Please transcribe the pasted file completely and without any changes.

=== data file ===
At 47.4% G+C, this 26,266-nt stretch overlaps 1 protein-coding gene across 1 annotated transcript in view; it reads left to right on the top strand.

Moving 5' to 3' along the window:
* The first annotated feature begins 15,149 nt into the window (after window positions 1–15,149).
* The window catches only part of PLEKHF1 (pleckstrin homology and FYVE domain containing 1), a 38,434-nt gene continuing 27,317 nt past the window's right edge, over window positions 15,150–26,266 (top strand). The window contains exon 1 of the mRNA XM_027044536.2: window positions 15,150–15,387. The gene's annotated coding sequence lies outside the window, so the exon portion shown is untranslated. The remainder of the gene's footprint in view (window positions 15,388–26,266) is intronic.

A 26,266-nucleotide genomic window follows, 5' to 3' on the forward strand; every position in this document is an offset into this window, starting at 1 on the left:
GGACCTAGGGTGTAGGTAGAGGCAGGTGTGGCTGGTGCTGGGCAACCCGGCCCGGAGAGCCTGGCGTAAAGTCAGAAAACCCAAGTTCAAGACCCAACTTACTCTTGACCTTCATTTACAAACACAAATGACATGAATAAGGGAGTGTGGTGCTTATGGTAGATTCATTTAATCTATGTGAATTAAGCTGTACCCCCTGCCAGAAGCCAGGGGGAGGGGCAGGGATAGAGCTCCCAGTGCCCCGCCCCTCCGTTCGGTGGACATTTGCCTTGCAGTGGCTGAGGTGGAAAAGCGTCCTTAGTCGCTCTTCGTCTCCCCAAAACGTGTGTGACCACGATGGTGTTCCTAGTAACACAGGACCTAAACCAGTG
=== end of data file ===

At 47.4% G+C, this 26,266-nt stretch overlaps 1 protein-coding gene across 1 annotated transcript in view; it reads left to right on the top strand.

Moving 5' to 3' along the window:
* The first annotated feature begins 15,149 nt into the window (after window positions 1–15,149).
* The window catches only part of PLEKHF1 (pleckstrin homology and FYVE domain containing 1), a 38,434-nt gene continuing 27,317 nt past the window's right edge, over window positions 15,150–26,266 (top strand). The window contains exon 1 of the mRNA XM_027044536.2: window positions 15,150–15,387. The gene's annotated coding sequence lies outside the window, so the exon portion shown is untranslated. The remainder of the gene's footprint in view (window positions 15,388–26,266) is intronic.

A 26,266-nucleotide genomic window follows, 5' to 3' on the forward strand; every position in this document is an offset into this window, starting at 1 on the left:
GGACCTAGGGTGTAGGTAGAGGCAGGTGTGGCTGGTGCTGGGCAACCCGGCCCGGAGAGCCTGGCGTAAAGTCAGAAAACCCAAGTTCAAGACCCAACTTACTCTTGACCTTCATTTACAAACACAAATGACATGAATAAGGGAGTGTGGTGCTTATGGTAGATTCATTTAATCTATGTGAATTAAGCTGTACCCCCTGCCAGAAGCCAGGGGGAGGGGCAGGGATAGAGCTCCCAGTGCCCCGCCCCTCCGTTCGGTGGACATTTGCCTTGCAGTGGCTGAGGTGGAAAAGCGTCCTTAGTCGCTCTTCGTCTCCCCAAAACGTGTGTGACCACGATGGTGTTCCTAGTAACACAGGACCTAAACCAGTG